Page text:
The Mike Miller-trained three-year-old Solskjaer filly Lady Cougar, who won first time out at Clairwood on Saturday, provided another example of the well-known theory that horses can make fools of people as she was bought for little other reason than her name.
Gold Circle’s popular Public Relations Manager Gill Simpkins is among the owners and not only experienced the thrill of a first ever runner, but was later pinching herself when Lady Cougar stayed on resolutely to win under Corné Orffer, despite starting at odds of 25-1 and being green in the straight in the Maiden Plate for fillies and mares over 1450m.
The owners also include Miller’s wife and daughter, Rae and Callie, as well as Sandra Nel, Rozanne Hodgson, Leonie Dillon Ermacora and the chief shareholder Baroness Bergsma.
Simpkins was the motivating force behind the purchase of Lady Cougar. She noticed the filly immediately upon arriving at the stabling section of Summerhill’s Summer Ready To Run Sale in February last year, as she was the only horse to pop her head out, and after reading her name decided there and then that it would be a good fun idea to race her with a group of her lady friends.
Rae Miller, Sandra Nel and the Baroness Bergsma were also at the Sale and were immediately taken by the notion and Simpkins then began badgering Miller to buy her.
Miller said, “She is a little horse and very plain and she turns in slightly on one leg, so you could see why not everybody was crazy about her.”
Lady Cougar had been a reject from the Emperors Palace Ready To Run Sale the previous November, but Miller did notice that she “moved okay” in the video that was shown of her “breeze up” gallop. He duly secured her for R35,000 after outbidding only one other interested party.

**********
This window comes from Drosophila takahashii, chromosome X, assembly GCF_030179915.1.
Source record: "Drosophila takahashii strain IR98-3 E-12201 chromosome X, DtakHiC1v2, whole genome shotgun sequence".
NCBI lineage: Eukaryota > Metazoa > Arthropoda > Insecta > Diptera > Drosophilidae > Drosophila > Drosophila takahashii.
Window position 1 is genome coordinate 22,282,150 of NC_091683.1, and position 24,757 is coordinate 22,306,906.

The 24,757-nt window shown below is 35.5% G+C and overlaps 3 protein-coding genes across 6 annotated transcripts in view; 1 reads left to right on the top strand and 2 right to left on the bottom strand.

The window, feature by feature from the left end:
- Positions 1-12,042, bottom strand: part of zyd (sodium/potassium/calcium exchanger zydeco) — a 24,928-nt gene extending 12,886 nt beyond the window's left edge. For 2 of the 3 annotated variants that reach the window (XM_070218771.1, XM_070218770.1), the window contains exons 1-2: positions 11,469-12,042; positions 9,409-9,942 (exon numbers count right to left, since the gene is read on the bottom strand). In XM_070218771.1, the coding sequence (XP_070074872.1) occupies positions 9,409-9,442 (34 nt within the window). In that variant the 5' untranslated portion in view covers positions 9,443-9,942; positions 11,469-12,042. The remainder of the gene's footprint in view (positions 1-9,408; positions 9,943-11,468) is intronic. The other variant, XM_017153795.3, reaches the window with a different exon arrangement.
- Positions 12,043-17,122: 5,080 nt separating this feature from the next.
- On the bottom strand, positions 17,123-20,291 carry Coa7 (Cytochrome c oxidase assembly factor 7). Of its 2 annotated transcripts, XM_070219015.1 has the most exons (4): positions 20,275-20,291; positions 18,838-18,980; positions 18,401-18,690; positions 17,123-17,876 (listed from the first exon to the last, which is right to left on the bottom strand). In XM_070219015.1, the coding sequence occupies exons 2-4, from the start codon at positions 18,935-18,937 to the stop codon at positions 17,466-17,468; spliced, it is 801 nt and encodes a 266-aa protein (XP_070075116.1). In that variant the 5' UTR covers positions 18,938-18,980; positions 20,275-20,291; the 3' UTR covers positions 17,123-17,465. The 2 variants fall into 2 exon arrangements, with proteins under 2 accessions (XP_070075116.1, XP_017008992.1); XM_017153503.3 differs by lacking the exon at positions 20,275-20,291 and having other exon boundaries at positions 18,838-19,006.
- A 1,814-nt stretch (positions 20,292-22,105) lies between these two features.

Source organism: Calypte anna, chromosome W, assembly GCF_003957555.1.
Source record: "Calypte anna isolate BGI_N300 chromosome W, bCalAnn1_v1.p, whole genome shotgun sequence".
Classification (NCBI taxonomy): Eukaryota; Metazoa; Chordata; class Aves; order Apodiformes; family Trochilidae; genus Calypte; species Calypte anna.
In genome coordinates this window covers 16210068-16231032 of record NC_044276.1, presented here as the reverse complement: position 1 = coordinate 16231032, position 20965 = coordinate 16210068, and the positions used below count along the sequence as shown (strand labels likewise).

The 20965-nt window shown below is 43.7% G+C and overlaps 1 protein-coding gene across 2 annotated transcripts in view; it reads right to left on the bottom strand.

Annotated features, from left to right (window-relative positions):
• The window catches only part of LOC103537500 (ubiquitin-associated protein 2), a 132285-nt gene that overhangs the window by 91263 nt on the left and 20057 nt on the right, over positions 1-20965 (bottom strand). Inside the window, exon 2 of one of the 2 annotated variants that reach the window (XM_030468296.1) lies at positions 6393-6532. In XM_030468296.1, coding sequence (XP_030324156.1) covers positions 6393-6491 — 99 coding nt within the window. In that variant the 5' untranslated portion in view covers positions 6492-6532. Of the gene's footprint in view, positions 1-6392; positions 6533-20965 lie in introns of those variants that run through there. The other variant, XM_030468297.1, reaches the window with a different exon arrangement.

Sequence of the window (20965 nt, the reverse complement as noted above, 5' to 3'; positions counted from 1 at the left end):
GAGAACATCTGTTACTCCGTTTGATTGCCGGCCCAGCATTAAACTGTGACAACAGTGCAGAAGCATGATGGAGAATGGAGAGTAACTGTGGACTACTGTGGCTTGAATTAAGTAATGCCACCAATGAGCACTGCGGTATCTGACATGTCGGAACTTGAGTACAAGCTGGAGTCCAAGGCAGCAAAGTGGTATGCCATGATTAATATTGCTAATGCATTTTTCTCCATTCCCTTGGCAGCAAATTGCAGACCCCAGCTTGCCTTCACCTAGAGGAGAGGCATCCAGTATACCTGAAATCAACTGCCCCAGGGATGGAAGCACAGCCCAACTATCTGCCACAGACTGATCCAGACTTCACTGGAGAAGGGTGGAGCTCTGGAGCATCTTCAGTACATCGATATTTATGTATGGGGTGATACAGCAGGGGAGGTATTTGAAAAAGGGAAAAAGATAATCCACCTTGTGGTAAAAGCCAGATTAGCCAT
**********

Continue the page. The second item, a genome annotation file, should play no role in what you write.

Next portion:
He continued, “We brought her home and every month she got better. I then put her on the grass and she galloped very well twice, so I said to myself hang on we’ve got something here and I knew I wouldn’t get into trouble with the ladies with this one. However, she didn’t want to know about the pens. She tends to shake her head up and down when she gets excited and we had to work flat out to get her used to the pens. Otherwise she would have made her debut three months earlier, but I must say the ladies have been very patient.”
Miller had a problem finding a jockey for Saturday’s race and eventually had to phone Corné Orffer in Mauritius, as he had heard that the rider with whom he has always had a good association was due to return to South Africa on the weekend.
Orffer revealed in the post-race interview that Miller had been very bullish about Lady Cougar’s chances, as she had been working “very well”, and had advised him to try and make it back in time for the ride. He duly landed in Durban on Friday and went to Clairwood the following day for just the single ride.
Lady Cougar jumped well from an inside draw and travelled well throughout in a handy position, despite it being the first time she had ever been around a turn. She showed her inexperience in the straight when continually shifting away from the stick. Consequently Orffer had to change whip hands on three occasions before keeping her straight with his hands and heels in the last 50 metres, by which time she had the race won. All the while the ecstatic owners were shouting her home and could hardly believe it when she crossed the line 0,75 lengths clear.
“It was an adrenalin rush of note”, said Simpkins, “the only thing that could cap it would be a sky dive!”
It was a particularly emotional moment for Leonie Dillon Ermacora, the widow of the veteran KZN-based jockey Peter Dillon, and she had brought her late husband’s whip to the course for good luck.
Miller concluded, “I thought Corné rode a very good race. She was a bit uncomfortable in the pens, but she’s gutsy.”
Lady Cougar looks certain to improve and on breeding will go further, so she should provide the ladies with a lot more fun.
Extract from Gold Circle